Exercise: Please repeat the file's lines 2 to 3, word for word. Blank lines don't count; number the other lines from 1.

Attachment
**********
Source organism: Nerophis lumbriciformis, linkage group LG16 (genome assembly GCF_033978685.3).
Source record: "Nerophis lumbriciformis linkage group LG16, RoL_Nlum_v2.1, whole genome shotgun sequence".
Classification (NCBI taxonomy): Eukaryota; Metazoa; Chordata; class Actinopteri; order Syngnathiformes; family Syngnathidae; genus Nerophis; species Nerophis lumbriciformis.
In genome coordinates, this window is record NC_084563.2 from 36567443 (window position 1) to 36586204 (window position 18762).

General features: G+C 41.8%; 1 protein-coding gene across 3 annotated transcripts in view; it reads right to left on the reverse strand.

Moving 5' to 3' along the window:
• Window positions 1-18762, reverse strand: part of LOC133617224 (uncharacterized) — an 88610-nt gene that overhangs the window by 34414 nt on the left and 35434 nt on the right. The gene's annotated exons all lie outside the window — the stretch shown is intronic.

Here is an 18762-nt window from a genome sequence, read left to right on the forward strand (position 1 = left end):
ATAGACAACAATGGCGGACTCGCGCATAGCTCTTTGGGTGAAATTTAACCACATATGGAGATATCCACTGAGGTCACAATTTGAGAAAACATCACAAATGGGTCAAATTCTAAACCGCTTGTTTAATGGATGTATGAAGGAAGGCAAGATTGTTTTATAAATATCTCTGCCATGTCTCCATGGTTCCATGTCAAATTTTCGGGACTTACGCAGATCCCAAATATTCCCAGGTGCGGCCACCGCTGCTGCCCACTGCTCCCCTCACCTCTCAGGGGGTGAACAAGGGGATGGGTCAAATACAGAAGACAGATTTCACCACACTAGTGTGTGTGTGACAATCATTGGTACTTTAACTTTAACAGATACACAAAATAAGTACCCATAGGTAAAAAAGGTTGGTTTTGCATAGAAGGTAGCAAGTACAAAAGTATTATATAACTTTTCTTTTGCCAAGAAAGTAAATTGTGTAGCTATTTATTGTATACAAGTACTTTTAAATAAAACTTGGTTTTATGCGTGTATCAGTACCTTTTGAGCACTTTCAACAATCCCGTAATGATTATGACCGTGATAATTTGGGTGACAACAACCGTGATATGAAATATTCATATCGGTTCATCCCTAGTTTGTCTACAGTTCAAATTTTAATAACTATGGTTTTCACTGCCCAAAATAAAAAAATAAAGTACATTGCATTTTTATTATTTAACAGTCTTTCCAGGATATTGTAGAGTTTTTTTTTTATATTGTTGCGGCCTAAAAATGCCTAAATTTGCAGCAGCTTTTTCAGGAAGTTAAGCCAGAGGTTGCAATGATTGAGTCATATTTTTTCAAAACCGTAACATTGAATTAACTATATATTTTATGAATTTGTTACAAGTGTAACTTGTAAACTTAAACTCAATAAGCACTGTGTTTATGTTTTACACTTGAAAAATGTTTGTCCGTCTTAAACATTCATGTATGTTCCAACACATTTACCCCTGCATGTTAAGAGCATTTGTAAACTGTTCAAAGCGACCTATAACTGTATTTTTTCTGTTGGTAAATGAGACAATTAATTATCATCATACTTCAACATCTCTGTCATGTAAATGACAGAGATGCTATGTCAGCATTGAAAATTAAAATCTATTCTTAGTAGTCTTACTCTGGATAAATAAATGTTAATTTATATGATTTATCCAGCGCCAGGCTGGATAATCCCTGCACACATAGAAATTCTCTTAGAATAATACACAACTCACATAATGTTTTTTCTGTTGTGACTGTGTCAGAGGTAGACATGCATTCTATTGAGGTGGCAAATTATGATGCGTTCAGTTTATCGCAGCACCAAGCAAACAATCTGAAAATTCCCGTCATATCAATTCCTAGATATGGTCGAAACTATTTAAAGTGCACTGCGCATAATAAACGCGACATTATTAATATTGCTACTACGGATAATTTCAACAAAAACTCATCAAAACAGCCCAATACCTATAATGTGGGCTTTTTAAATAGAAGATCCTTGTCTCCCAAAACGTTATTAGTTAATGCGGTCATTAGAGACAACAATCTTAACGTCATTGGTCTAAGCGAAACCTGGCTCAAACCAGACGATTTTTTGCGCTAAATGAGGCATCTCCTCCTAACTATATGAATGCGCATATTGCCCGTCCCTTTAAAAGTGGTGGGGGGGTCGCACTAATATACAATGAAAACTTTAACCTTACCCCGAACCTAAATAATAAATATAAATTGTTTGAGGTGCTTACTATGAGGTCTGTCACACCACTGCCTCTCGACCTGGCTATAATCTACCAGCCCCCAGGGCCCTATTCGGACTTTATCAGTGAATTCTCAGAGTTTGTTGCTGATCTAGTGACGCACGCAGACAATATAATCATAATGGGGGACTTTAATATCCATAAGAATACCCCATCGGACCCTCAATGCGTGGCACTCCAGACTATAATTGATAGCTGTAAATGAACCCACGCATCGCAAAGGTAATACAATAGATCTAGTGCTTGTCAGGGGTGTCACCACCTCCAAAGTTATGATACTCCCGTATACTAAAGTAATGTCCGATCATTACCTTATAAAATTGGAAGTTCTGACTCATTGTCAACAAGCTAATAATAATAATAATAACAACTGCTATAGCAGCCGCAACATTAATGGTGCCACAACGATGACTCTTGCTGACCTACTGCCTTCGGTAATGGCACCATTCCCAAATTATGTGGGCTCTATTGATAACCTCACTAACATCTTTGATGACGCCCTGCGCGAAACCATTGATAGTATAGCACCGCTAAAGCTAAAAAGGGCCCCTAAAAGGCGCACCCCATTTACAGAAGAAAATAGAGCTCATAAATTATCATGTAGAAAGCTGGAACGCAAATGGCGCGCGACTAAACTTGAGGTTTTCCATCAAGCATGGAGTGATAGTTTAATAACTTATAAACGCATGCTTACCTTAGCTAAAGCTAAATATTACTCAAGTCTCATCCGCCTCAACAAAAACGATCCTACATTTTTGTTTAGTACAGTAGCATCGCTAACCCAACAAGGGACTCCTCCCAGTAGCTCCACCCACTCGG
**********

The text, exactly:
Source record: "Nerophis lumbriciformis linkage group LG16, RoL_Nlum_v2.1, whole genome shotgun sequence".
Classification (NCBI taxonomy): Eukaryota; Metazoa; Chordata; class Actinopteri; order Syngnathiformes; family Syngnathidae; genus Nerophis; species Nerophis lumbriciformis.